Another category of deductions that may apply to construction workers is work-related travel. Work-related travel is any travel that you do for your work, such as traveling to and from job sites, client meetings, and picking up tools and materials. However, work-related travel does not include commuting to and from your regular place of business, such as your office or home, unless you have a temporary work location or a home office that qualifies as your principal place of business.

If you use your vehicle for work-related travel, you can deduct your vehicle expenses using one of the two methods: actual expenses or standard mileage rate.

  • Actual expenses method: This method allows you to deduct the actual costs of operating your vehicle for work purposes, such as gas, oil, repairs, maintenance, insurance, and registration fees. However, you can only deduct the portion of these expenses that corresponds to your business use percentage. To get this, divide your business miles by your total miles.
  • Standard mileage rate method: This method allows you to deduct a fixed amount for each mile that you drive for work purposes, regardless of your actual vehicle expenses. The standard mileage rate is set by the IRS each year and may change depending on the cost of gas and other factors. For 2023, the standard mileage rate is 58 cents per mile. However, you cannot deduct depreciation or any other vehicle expenses, except for tolls and parking fees, if you use this method.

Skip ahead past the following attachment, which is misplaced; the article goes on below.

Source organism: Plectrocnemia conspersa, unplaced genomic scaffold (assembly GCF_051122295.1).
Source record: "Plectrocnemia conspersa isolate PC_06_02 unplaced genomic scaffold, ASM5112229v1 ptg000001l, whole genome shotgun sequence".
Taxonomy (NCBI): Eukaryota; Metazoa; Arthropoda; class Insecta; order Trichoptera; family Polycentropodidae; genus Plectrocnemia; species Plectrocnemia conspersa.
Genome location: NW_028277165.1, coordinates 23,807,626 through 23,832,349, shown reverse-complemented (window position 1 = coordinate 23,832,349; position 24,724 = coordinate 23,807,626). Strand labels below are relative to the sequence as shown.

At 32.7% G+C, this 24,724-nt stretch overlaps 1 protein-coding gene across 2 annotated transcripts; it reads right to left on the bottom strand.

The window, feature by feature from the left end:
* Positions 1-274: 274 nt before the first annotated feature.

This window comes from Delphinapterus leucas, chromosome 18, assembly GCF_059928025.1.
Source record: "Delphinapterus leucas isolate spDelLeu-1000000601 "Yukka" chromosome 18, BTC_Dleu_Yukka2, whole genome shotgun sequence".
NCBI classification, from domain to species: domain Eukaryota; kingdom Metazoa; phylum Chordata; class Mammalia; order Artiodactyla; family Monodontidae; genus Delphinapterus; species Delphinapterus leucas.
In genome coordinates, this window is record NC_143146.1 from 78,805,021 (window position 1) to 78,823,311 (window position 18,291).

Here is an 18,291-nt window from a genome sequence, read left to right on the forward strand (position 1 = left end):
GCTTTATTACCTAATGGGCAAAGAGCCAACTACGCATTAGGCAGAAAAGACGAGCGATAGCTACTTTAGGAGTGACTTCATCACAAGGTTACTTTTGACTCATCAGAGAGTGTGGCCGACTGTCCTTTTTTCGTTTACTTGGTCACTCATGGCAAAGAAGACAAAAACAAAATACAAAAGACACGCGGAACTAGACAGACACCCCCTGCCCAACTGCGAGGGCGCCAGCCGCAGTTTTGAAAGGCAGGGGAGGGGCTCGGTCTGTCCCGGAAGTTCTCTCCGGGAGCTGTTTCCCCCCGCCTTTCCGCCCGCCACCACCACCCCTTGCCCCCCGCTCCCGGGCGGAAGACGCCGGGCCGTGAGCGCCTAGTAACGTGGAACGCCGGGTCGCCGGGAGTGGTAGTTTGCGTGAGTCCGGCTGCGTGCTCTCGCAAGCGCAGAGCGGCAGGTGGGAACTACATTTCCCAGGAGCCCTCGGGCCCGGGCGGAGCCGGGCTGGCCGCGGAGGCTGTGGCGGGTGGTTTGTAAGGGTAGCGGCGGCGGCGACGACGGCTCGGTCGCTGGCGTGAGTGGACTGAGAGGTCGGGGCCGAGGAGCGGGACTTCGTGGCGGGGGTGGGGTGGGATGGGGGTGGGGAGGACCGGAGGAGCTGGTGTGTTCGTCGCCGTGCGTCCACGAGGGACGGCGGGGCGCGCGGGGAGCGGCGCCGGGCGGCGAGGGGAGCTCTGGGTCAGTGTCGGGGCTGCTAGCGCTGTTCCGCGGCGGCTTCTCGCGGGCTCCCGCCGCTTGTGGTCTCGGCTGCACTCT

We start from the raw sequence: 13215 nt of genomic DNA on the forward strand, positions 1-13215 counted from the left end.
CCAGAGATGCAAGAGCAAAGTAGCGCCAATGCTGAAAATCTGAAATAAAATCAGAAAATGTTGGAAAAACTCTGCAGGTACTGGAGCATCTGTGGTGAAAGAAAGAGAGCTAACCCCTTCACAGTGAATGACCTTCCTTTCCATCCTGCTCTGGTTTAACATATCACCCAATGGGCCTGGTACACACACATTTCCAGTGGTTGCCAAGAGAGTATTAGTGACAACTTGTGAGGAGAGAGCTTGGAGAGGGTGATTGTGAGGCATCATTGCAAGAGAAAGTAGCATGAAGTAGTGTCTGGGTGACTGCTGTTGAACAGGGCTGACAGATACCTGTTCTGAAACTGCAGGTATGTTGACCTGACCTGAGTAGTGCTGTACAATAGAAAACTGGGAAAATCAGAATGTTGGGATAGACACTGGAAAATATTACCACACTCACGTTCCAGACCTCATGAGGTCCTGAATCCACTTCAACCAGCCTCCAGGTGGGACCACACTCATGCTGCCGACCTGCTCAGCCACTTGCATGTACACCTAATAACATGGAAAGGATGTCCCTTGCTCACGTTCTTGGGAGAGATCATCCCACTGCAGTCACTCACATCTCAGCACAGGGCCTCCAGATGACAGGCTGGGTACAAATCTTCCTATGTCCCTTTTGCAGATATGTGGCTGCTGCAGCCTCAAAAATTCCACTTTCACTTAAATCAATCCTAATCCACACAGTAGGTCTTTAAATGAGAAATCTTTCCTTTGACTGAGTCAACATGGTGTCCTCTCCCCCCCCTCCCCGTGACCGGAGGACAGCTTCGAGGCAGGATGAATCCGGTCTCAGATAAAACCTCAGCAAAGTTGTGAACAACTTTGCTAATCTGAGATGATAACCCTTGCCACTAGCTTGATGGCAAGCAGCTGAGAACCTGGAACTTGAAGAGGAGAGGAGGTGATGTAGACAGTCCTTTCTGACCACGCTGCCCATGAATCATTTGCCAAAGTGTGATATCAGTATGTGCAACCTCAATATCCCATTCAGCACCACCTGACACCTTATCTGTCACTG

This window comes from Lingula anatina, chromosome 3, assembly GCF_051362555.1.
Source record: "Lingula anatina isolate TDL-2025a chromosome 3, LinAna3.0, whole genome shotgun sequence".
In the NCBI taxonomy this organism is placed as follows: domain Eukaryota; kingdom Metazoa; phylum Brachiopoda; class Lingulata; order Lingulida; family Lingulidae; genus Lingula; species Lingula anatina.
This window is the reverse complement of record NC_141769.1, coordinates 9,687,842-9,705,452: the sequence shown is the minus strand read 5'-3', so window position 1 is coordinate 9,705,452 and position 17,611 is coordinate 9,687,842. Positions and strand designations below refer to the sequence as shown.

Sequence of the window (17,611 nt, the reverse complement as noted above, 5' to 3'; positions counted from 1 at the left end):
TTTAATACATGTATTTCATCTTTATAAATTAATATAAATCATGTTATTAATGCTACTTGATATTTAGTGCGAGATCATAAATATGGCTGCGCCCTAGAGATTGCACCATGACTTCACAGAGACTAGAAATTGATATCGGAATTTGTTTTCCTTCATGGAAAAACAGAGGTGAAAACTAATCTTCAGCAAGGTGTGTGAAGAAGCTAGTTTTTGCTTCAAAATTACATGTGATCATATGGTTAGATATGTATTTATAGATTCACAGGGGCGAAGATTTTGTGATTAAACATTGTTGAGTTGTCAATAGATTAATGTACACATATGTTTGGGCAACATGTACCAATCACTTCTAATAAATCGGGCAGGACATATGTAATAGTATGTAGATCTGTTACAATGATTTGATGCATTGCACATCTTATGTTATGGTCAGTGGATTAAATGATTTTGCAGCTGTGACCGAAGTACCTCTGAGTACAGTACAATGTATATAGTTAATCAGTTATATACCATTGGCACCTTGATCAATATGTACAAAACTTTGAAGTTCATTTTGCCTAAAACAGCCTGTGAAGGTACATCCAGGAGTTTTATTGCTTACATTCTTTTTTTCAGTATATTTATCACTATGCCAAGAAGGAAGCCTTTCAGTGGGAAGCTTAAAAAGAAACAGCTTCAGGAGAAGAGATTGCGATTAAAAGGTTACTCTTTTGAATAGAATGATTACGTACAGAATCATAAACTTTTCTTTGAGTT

Each method has its pros and cons, and the best method for you may depend on your situation and preferences. Here are some factors to consider when choosing a method:

  • The actual expenses method may be more beneficial if you have high vehicle expenses, such as a new or expensive car, or if you drive a lot of miles for work. However, this method requires more recordkeeping and documentation, as you need to keep track of all your vehicle expenses and receipts. You also need to follow the IRS rules for depreciating your vehicle, which can be complicated and restrictive.
  • The standard mileage rate method may be more beneficial if you have low vehicle expenses, such as an old or economical car, or if you drive fewer miles for work. This method is simpler and easier to use, as you only need to keep track of your mileage, tolls and parking fees. You also have more flexibility in choosing when to switch to this method, as long as you use it in the first year that you use your vehicle for work.

Regardless of approach, you must document travel expenses and mileage to claim work-related travel deductions. Keep a logbook or mobile app documenting each trip’s date, destination, purpose, and miles. Also keep toll, parking, and other receipts.

3. Vehicle Expenses

Vehicle expenses are another type of work-related travel expense that you can deduct if you use your vehicle for your work as a construction worker. Vehicle expenses include the costs of operating and maintaining your vehicle, such as gas, oil, repairs, maintenance, insurance, and registration fees. You can deduct these expenses using either the actual expenses method or the standard mileage rate method.